When I was in the sixth grade, I knew a girl, Krishpa. There was nothing special about Krishpa that you would notice on a first glance. She was like the rest of us, not too shabby and with a little more on our plates than we could handle. However, there was something very peculiar about this eleven year old girl; she was never seen talking to anyone and had no friends. School was tough because we were taught new things almost every single day and it was hard to catch up. I soon realized that the wise thing to do was to make acquaintance of as many people as possible so that there would be a reason to look forward to school and so, I made friends with almost everybody in my class, except Krishpa.
To this day, when I think about Krishpa, my mind runs off to the time she told one of our then teachers that she couldn’t do her homework because she had the flu. I remember watching her in amazement as she carefully chose her words so as to sound convincing. Her thin lips quivered silently and her eyes moistened. It was amusing to me at the time that nobody, not even the teacher, could see through this lie of hers, which was so fairly obvious to me even then. Not too long after that, Krishpa broke her right hand. Or at least that’s what we thought. For two whole months, we watched her come to school with an immaculate white bandage wrapped around her hand, looking as if she was in agonizing pain. So when we learned later that she hadn’t actually broken her hand and was only faking it to spare herself from schoolwork, we didn’t know how to react.
These events slowly began to shape Krishpa in a different light in my eyes. A year passed. She was no longer the strange little kid who had no friends. She was a performer, a magician who could enthrall a room full of people with her act. But even though I admired Krishpa, I couldn’t bring myself to talk to her. I was scared. And quite honestly, I was worried that she might be a bad influence on my impeccable grades. Thus, instead of talking to her and asking her why she felt the need to lie so much, I chose to be scared of her. I didn’t help her when I could have.
Somewhere down the road, Krishpa lost her way. She began to get in trouble a lot more and when confronted, she didn’t lie anymore. She blatantly told the truth and continued with her shenanigans the next day. She became a wreck and it broke my heart to watch her. One day, when Krishpa came back from the principal’s room for having stolen some girl’s pencil case from class, I went up to her.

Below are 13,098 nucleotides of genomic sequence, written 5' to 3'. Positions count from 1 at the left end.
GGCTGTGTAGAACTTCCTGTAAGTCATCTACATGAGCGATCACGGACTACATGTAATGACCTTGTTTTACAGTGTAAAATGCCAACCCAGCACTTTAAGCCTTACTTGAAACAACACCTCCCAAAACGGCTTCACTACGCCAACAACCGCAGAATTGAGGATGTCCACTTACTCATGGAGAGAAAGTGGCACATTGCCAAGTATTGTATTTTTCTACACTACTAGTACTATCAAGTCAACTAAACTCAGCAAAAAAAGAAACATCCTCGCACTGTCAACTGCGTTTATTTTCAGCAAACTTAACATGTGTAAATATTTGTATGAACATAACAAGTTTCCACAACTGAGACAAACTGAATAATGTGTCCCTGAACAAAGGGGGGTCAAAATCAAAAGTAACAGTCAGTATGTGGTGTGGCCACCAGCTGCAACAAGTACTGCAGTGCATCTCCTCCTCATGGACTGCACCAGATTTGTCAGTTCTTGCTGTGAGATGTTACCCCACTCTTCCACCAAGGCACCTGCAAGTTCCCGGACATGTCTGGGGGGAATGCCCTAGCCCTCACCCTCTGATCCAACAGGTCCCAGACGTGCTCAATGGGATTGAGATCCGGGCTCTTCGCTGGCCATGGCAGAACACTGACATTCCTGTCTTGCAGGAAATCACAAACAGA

“I’m Anupama .”
“I know. What do you want?”
“I want to talk. Can you meet me after school?”
With an anxious feeling in my stomach, I waited for Krishpa outside the bus station after school ended. After nearly five minutes, I saw her walking towards me lethargically with downcast eyes.
“You wanted to talk?”
“Yes. How are you?”
She looked at me, stunned and managed a “Fine, thank you.” At this point, she seemed to be more scared of me than I was of her, which funnily enough, put me at ease. I began to talk to her about her favorite cartoons and TV shows. The more we talked, the more I realized how similar our tastes were. We even had the same color on our walls. The next day at lunch, I invited Krishpa to eat with me and my friends. She was reluctant but joined us anyway.
Kris and I talked almost every other day now but she was still stirring up trouble in school. I was worried about her so I asked her on several occasions why she felt the need to act out but all she ever told me was “You’ll see.”
I did not understand what she meant by this, at least not at the time.
Kris and I, we went out for lunch several times. My mom used to call her to eat the aalu parathas. She loved them too. No wonder why she never missed the call. Slowly and carefully, Kristen became my friend. But that was it. She was only my friend. Neither did the other girls reach out to her nor did she strike up a conversation with any of them.
We graduated high school last year, Kristen and I. Our friendship is stronger than ever and she is always there for me when I need her. She is now a smart young woman who knows how to stay out of trouble. In fact, I’d go as far as to say that she is one of the best persons I know.
As I was brainstorming ideas for this story earlier, I thought of Kristen, her troubles with school as a sixth grader and how she had said “You’ll see.” when I asked her the reason for her acting out. Somehow, I had forgotten this over time. Excited about her long due response, I called her up and asked her what she meant when she said that I’d see. Taking the moment in and in her careful manner, she answered:
“I don’t know, babe. I was bored. I didn’t have any friends and there was not much to do in school, you know? Besides, I wanted to be your friend and I knew you wanted to be my friend too so I couldn’t afford to keep a low profile. I had to keep you interested.”
“We are friends now, aren’t we?”